A 36-year-old white man was referred to the Department of Prosthodontics, School of Dentistry, at the Tehran University of Medical Sciences, where he was diagnosed with RDEB. He was completely edentulous and asked to have his missing teeth replaced. An extraoral examination revealed blisters all over his body, predominantly on his feet and hands, digital syndactyly, and restricted mouth opening. The intraoral examination found an obliterated vestibule, denuded tongue (lack of papillae), and alveolar bone resorption. After the diagnostic and cone-beam computerized tomography evaluation and because of the bone atrophy and restricted mouth opening, it was decided to place 4 implants in each arch to fabricate a shortened dental arch, screw-retained, metal-ceramic prosthesis. The surgery was performed under general anesthesia using the open-flap technique, because of the bone atrophy and requirement of direct access to the field for optimal positioning of the implants. Full mucoperiosteal flaps were carefully raised without a release incision to minimize the likelihood of tissue injury. Eight implants (Implantium, Dentium, Gyeonggi, South Korea) were placed using 1-stage surgery (Figure 1). For implant placement, the osteotome and conventional rotary techniques were used in the maxilla and mandible, respectively. Six months after implant placement, the peri-implant tissues were in good condition, and implant osseointegration was verified by both radiologic and clinical evaluations. Because of the patient's severe microstomia, it was impossible to use an impression tray intraorally. Therefore, the digital-impression technique was chosen and an intraoral scanning device (Trios, 3shape, Copenhagen, Denmark) was used. For the maxilla, scan bodies (Scanbody 3D-Guide, NT-Trading, Karlsruhe, Germany) were placed in the maxilla, and a full-arch scan was performed (Figure 2a and b). To assist with the virtual designing, digital master casts were obtained from the digital scans. Because of limitations such as the lack of isolation and the presence of movable tissues, we were unable to obtain a suitable scan of the mandible, and the resulting file was not perfect. However, a recording of the jaw relations was needed. Software (Exocad DentalCAD, Exocad, Darmstadt, Germany) was used to design 1-piece bar substructure-splinting implants with internal nonhex connections for both arches (Figure 2c and d). Polymethylmathacrylate (maxilla) and resin (mandible) blocks were fabricated using a milling unit (Arum milling machine, Dowoom, Daejeon, Korea; Figure 3a and b) and tried in (Figure 3c). The milled bar for the mandible was cut into 4 individual parts, placed in the mouth, and intraorally splinted to each other with a resin pattern (Pattern Resin LS, GC America, Alsip, Ill; Figure 3d). Wax rims were then formed on the bars (Figure 3e and f). The upper wax rim was verified by the smile line and amount of tooth showing both at rest and while smiling. The corners of the mouth verified the lower wax rim. The wax rims were eventually finalized based on the determined occlusal vertical dimension. Because the jaw relations were digitally recorded, each jaw was scanned with the bar present to allow the software to be used to determine the bite registration. In the next stage, full contour restorations were designed according to the verified wax rims in the form of shortened dental arches (to the first premolar). The cut-back framework was designed to achieve a uniform thickness of the porcelain layer (Figure 4a), and the frameworks were milled with a milling unit (Arum milling machine). At the next appointment, the milled metal frameworks were tried in, and the passivity, occlusal plane, and amount of tooth showing were checked. A centric relation record was made using vinyl polysiloxane (VPS) bite registration material (Futar D, Kettenbach, Hesse, Germany). To record the soft tissue under the pontics more meticulously, adhesive material (Panasil Adhesive, Kettenbach) for silicone impressions was applied on the bottom side of the metal frameworks and dried. The assembly was then placed intraorally and secured, and a light-body VPS impression material (Panasil Initial Contact Regular, Kettenbach) was injected under the pontics and around the implants to record the soft tissue (Figure 4b and c). The associated implant analogues were secured, and definitive casts were fabricated and mounted on an arcon semiadjustable articulator (HANAU Wide-View, Whip Mix, Louisville, Ky). Layering was performed with porcelain shade A2 (GC Initial, GC America), the try-in was performed, and then it was glazed (Figure 5a). In the final session, the screw-retained prostheses were secured with a torque of 25 N/cm2 (Figure 5b), and the screw access holes were filled with the composite resin and light cured. The postoperative instructions were to use a soft bristle toothbrush, which could be further softened by soaking in warm or hot water, after every meal; use clean gauze when blisters were present in the mouth and brushing was not possible; rinse with water after each meal; and use an alcohol-free formulation of chlorhexidine 0.12% (twice a day for 2 weeks every 3 months). Follow-up appointments were scheduled at 1 month, every 3 months for the first year, and then every 6 months. During 18 months of follow-up, the patient was satisfied with the prosthesis and did not report any discomfort.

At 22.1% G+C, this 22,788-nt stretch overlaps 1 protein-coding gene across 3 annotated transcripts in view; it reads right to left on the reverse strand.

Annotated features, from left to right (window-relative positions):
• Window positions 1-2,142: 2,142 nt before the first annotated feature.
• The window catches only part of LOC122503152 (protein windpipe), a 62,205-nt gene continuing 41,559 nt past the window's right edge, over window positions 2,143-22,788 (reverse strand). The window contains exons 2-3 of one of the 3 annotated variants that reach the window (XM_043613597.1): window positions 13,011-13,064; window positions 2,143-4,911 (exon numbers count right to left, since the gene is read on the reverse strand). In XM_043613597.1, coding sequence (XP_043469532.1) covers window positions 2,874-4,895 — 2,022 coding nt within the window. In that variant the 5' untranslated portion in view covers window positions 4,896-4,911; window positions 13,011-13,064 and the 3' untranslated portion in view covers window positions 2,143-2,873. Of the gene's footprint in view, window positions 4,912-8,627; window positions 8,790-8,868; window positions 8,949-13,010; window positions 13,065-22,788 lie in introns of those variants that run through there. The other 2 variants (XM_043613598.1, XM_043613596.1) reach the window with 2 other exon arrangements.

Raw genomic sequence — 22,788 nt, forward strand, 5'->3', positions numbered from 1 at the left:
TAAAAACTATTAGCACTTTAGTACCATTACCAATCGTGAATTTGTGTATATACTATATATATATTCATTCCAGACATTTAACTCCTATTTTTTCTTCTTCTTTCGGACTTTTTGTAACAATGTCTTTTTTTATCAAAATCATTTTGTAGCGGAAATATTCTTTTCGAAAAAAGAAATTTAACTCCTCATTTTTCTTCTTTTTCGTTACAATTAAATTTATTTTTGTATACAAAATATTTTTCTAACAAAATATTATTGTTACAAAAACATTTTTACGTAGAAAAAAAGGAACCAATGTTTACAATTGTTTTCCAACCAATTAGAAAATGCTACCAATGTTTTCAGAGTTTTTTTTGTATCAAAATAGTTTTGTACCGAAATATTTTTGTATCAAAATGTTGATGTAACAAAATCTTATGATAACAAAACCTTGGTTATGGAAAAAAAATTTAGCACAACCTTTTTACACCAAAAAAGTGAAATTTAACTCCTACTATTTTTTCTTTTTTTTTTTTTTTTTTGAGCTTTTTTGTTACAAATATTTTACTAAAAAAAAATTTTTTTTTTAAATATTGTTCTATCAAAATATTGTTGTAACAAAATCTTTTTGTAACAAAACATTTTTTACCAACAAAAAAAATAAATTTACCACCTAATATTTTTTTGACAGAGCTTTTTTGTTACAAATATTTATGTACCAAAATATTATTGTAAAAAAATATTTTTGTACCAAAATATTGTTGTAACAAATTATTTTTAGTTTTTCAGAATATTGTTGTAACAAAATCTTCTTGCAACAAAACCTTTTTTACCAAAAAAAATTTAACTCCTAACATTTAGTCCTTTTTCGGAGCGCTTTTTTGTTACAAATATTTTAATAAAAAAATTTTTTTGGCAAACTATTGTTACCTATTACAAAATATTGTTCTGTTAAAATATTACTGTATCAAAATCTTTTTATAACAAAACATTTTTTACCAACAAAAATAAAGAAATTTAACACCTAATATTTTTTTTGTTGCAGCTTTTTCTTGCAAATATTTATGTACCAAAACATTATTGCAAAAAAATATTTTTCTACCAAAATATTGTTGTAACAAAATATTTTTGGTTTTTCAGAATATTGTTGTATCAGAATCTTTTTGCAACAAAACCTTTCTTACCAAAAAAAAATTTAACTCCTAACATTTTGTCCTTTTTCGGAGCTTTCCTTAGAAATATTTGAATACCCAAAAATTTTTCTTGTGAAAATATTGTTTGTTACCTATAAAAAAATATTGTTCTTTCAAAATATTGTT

There were some difficulties during the implant placement, including with the soft-tissue handling, the formation of a bleeding blister induced by the trauma, and requiring sterile saline solution irrigation. To reduce the possibility of tissue injury and shear forces, the patient's lips and the mucosa prone to blister formation were lubricated repeatedly and irrigation with sterile saline solution was minimized.